Previous research indicates that reducing fear of movement-related pain is hampered by engaging in safety-seeking behavior. We tested the hypothesis that fear reduction is only disrupted by behavior that serves a pain-avoidance goal (safety-seeking), but not when it is serving an achievement goal.
Using the voluntary joystick movement paradigm, fear of a painful joystick arm movement was successfully acquired by repeatedly pairing this joystick movement with a painful electrocutaneous stimulus (unconditioned stimulus [pain-US]) and this fear was subsequently extinguished using a Pavlovian extinction procedure. During extinction, a Safety group and Reward group both pressed a safety button, whereas a third Control group did not.
Pain-US expectancy and fear of movement-related pain ratings show a gradual fear reduction in the Control Group, but a return of fear when the button is pressed to avoid the pain-US (Safety group). When the same button is used to attain a reward (Reward group), subsequent return of fear is attenuated. In addition, we investigated the reliability of the return of fear in the Safety group and Reward group, using a customized Reliable Change Index. This index confirms that the return of fear was only reliable in the Safety group, and that this return of fear is associated with more perceived control over the nonoccurrence of the pain-US when pressing the button.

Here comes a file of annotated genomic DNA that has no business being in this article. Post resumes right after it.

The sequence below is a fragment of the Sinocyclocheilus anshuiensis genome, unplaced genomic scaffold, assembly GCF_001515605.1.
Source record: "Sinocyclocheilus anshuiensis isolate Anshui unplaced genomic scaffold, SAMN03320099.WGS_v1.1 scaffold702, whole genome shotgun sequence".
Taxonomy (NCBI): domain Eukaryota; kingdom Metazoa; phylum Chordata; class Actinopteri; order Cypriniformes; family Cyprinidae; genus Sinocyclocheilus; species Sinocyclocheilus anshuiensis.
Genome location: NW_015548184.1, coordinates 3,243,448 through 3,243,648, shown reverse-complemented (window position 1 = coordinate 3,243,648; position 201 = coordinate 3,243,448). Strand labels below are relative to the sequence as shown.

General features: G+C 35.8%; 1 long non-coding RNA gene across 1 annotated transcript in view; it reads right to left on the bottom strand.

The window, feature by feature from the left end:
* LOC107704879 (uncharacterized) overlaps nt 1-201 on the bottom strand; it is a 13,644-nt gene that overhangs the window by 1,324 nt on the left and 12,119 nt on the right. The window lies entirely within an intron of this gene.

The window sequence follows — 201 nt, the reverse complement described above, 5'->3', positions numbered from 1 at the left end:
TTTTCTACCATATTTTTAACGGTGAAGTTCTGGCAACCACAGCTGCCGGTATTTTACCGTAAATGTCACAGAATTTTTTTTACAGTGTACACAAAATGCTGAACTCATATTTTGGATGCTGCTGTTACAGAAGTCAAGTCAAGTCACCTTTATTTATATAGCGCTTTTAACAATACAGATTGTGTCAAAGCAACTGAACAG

These results highlight the importance of motivational context in understanding the role of safety-seeking behavior in exposure-based therapies.
*Department of Psychology, Research Group on Health Psychology
†Department of Psychology, Center for Excellence on Generalization Research, University of Leuven, Leuven, Belgium
‡Department of Clinical Psychological Science, Maastricht University, Maastricht, The Netherlands
Some of the data have been presented as a poster at the 7th World Congress of Behavioural and Cognitive Therapies (7th WCBCT 2013, Lima, Peru).
Supported by the Odysseus Grant (grant ID: G090208N) “The Psychology of Pain and Disability Research Program” funded by the Research Foundation, Flanders, Belgium (FWO-Vlaanderen), granted to J.W.S.V. A.M. is a postdoctoral research fellow of the Fund for Scientific Research-Flanders (FWO-Vlaanderen), Belgium (grant ID: 12E33714N). The authors declare no conflict of interest.
Reprints: Ann Meulders, PhD, Department of Psychology, University of Leuven, Tiensestraat 102, box 3726, 3000 Leuven, Belgium (e-mail: firstname.lastname@example.org).
Received July 15, 2014
Received in revised form December 16, 2014
Accepted November 16, 2014